Monday, July 2, 2012

Grapes of Wrath

Today's post seems appropriate given that lately I've been thinking and blogging a lot about who Ella is and who she will become. I wonder if in ten years we will be shocked by how different she is, or if that same opinionated, fearless, energetic spark will still be going as strong as ever. I wonder, how much of her is just toddler and how much is really, truly Ella B?

I thought about this a lot last week when Christina and I took Ella and Loreli to the library for toddler hour. Because Loreli is only one and Ella is two, playing together can be a bit challenging. The girls were playing in a little kitchen area and Ella was filling up a grocery cart with all kinds of fruits and vegetables. Loreli kept grabbing things out of the cart and Ella was getting annoyed, and said, "No, I'm playing with this Loreli, thank you," with a full attitude. Although she was definitely pretty snotty about it, I was still proud of her for at least trying to handle her frustration politely. At one point, she decided to take all the toys she wanted to play with and carry them into a little pretend train station where she could be free of little baby hands and anything else that might disrupt her play. It's funny to see her interact with kids younger than her because I rarely get to see her as a "big kid" and, in general, she gets the idea that she is bigger and needs to be patient and understanding, no easy task for a toddler. She has also mastered the art of "you are annoying me so I am going to go somewhere else with this stuff," which is also a pretty solid life strategy.  Learning to "play nice" with others is not easy, and while she isn't perfect, she's figuring it out fairly well.

Cut to about ten minutes later when I've convinced her to stop hoarding the toys in the train station and we are all back in the kitchen area. A few "older" girls (maybe five years old) decide they are going to set up a little market to sell all the food to each other. They start grabbing everything from the shelves and placing it at their fruit stand to sell. Ella simply watches them as they empty the shelves, leaving nothing for her and Loreli to play with. The only thing left was the carrot Ella was  absentmindedly chewing on and which one of the girls promptly snatched out of her hand saying, "These are for pretend. You don't eat these." With that, the girl walked off to her now fully stocked farmer's market, leaving Ella empty handed and with a furrowed brow.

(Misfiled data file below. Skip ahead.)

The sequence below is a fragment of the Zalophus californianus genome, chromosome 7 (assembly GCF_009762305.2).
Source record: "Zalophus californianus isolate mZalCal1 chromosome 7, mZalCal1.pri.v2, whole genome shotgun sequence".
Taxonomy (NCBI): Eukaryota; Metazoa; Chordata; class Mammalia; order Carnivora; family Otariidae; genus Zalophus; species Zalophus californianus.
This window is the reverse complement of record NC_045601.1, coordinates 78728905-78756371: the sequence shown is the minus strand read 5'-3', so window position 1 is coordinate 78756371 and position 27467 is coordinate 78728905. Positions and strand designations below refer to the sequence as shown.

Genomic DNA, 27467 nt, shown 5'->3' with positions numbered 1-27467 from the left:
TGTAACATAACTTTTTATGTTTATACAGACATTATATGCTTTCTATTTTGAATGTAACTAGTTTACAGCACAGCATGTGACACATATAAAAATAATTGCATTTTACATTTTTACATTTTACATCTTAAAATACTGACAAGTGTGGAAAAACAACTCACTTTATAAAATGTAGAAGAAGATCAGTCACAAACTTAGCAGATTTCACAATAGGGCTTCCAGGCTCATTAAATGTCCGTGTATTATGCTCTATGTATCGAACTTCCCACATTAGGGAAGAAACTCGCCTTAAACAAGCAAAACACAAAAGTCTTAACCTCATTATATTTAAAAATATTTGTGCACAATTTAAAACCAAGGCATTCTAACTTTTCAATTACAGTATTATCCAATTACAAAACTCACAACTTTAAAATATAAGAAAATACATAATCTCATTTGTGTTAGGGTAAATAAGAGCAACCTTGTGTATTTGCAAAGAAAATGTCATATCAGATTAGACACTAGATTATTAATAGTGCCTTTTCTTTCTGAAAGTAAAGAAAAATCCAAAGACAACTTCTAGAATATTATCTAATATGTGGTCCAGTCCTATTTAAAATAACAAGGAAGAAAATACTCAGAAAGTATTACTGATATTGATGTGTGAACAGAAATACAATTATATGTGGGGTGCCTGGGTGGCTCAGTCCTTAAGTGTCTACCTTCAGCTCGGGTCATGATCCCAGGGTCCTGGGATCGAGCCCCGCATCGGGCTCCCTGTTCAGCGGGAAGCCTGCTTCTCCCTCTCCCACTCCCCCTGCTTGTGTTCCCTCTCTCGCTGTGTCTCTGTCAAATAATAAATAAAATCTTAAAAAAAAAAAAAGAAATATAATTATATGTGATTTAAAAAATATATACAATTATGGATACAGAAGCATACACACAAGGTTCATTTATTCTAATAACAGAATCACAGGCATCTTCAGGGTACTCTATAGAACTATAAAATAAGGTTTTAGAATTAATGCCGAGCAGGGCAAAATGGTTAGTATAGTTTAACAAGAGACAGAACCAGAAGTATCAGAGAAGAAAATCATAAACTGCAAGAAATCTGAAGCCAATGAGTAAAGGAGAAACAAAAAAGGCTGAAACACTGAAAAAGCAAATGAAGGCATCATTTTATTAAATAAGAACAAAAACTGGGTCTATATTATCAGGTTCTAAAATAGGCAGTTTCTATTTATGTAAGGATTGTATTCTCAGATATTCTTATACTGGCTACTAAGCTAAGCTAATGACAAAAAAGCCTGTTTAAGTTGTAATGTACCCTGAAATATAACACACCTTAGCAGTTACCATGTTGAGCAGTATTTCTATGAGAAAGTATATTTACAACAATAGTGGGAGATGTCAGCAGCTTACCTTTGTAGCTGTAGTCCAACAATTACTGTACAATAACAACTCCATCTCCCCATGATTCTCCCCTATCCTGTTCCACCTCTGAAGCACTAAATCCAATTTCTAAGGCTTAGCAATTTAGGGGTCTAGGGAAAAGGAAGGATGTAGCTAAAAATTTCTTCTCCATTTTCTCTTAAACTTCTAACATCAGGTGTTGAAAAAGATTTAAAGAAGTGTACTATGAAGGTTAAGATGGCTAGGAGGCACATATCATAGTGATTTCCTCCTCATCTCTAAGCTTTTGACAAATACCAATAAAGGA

At that point, Christina gave me a look that said, "Hey, that girl totally just bullied Ella out of her carrot. Let's get her," but knowing my daughter, I wanted to see what she would do. For a minute, she just stood there and surveyed the situation, presumably sizing these girls up and weighing her options. She could simply accept defeat and move on to the next area, she could come whining to me about some girls who aren't playing nice, or she could stand up for herself. A moment later, she walked up to the table full of plastic fruits and veggies, grabbed a bunch of grapes, looked right at the girls and said quite confidently, "I'm taking these grapes," and walked away.

Now, was this the nicest thing she could have done? No, perhaps her tone was a little rude. Perhaps the honorable thing would have been to ask the girls if she could play with them or if they could share some of the food with her. But let's be honest, the rules on the playground are not always fair, and sometimes you have to let people know who you are and where you stand. I'm pretty sure she couldn't have cared less about that bunch of grapes. I'm fairly certain she picked them at random and didn't even really play with them after that. Somewhere in the back of her little two-year-old mind, she wanted to send a message that said, "Listen up ladies, I'm Ella B. Don't mess with me," and whether it was right or wrong, I was proud of her because one day I won't be there to step in if necessary. One day she is going to be on the real playground without me and someone is going to take her ball, or pull her braids, or push her off the swing, and while I certainly don't ever want her to get in a fight, I do want her to be confident enough to say, "I'm taking these grapes," and let everybody know that she means it.  

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